Fish that adapted to survive in the frigid waters of Antarctica offer a gateway to better understand the genetics of human aging, but the fish are being threatened by climate change, says University of Oregon biologist John Postlethwait.
That’s the message he will deliver Nov. 13 in a Quack Chats pub talk at Eugene’s Downtown Athletic Club, 999 Willamette St. The talk will begin at 6 p.m. in the third-floor’s Ax Billy Grill.
“These are remarkably beautiful and complex animals,” said Postlethwait, a professor emeritus and member of the UO’s Institute of Neuroscience. “Climate change is threatening them. We need to study them more before they become extinct or try to change the conditions so that we limit the effects of climate change and maybe reduce the chances of extinction.”
Postlethwait traveled five times to Antarctica between 2008 and 2018 with funding from the National Institutes of Health and National Science Foundation. He has studied dragonfish and icefish, primarily the low bone mineralization that evolved in bottom-dwelling icefish to allow them to increase their buoyancy and rise in the water column to feed.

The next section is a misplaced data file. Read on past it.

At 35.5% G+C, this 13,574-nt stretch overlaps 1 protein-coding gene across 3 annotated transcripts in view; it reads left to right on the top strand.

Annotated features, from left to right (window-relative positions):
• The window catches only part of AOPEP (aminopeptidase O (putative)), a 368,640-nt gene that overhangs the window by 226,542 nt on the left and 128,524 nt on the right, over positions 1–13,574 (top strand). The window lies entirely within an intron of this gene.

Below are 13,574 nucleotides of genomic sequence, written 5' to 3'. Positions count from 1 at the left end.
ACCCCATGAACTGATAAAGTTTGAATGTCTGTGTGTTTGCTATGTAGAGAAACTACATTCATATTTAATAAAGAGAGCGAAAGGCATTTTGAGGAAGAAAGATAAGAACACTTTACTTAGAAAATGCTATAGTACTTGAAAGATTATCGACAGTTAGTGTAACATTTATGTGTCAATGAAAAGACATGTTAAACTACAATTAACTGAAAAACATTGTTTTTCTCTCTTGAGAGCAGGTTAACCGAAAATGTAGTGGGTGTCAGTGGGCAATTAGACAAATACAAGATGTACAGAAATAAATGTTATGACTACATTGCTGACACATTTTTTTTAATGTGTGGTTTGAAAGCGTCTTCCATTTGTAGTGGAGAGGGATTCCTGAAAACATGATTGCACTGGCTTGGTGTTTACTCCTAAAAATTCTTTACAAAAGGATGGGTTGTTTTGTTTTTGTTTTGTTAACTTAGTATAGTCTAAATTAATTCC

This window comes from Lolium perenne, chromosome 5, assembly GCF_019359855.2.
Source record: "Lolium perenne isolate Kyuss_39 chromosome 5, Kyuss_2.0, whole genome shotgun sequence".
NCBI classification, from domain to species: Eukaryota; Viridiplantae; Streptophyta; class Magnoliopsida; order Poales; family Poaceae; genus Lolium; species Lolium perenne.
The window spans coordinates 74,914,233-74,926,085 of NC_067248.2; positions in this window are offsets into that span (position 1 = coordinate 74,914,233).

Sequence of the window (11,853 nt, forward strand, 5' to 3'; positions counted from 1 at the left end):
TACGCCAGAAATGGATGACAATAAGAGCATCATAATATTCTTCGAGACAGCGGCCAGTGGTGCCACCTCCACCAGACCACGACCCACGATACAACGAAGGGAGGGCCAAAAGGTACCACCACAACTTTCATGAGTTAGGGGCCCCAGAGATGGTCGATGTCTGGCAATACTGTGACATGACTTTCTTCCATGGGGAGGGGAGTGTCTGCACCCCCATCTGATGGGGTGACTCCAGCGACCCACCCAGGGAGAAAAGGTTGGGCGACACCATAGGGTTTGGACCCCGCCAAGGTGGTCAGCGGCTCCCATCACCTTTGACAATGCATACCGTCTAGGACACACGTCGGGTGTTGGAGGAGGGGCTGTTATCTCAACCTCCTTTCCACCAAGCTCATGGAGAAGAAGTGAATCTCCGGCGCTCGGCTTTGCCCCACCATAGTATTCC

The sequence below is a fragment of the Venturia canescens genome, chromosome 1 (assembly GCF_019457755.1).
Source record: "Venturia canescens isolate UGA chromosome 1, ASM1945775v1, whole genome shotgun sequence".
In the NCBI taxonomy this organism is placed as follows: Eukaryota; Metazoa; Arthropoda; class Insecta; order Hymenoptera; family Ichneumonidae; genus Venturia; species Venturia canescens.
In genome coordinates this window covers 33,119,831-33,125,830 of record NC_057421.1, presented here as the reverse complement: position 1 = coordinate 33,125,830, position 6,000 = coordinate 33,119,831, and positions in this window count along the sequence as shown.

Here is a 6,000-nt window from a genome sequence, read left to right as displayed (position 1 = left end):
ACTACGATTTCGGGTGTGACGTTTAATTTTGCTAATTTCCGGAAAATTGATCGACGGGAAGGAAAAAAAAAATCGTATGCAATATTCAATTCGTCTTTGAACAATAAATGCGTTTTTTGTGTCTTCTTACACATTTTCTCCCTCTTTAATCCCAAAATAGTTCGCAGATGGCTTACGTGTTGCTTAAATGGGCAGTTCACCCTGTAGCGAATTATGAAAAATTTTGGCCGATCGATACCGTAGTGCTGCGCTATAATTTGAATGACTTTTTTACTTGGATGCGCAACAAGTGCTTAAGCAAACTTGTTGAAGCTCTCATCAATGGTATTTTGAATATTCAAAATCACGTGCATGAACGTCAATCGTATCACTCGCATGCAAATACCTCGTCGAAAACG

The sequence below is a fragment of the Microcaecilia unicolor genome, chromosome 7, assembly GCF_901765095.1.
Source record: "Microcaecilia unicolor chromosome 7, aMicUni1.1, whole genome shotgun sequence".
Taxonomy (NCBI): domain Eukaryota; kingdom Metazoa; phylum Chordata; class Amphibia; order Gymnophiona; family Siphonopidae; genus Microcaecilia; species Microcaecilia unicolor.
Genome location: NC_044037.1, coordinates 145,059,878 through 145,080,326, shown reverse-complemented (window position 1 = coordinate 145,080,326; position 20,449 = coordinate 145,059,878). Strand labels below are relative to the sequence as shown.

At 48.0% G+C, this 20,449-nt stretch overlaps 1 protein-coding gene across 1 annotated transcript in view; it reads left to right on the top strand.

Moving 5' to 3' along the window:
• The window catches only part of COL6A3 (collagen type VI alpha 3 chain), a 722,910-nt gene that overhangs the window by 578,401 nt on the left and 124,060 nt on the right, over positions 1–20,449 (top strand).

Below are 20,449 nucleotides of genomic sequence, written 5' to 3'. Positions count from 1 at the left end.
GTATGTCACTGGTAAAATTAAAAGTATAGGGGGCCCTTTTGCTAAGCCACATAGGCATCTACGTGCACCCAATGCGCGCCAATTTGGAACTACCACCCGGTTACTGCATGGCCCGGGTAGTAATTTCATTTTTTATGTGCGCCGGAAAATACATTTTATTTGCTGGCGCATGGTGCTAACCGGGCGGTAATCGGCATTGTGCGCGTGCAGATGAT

That adaptation of turning off certain genes to become less dense in the absence of swim bladders – think lungs in humans – began about 30 million years ago as Antarctic waters cooled. Today’s seawater temperature there hovers just below the freezing point of fresh water.
“The bones in these fish look like old people’s bones,” said Postlethwait, who ran a marathon in Antarctica during one of his research trips. “As people age, they turn off or turn down the genes that are important for maintaining bone health.”
In his talk, “Dragons and Icefish: Surviving Frigid Antarctic Seas,” he’ll detail the biology and molecular genetics of these Antarctic fish and how they hold genetic clues that may be useful for understanding anemia, oversized hearts and low bone-mineral density in humans.
The potential human health payoff was boosted earlier this year when an international team that included Postlethwait and six other UO researchers published the complete genome sequence for Antarctic blackfin icefish.
To learn more about upcoming Quack Chats, see the Quack Chats section on Around the O. A general description of Quack Chats and a calendar of additional Quack Chats and associated public events also can be found on the UO’s Quack Chats website.
—By Jim Barlow, University Communications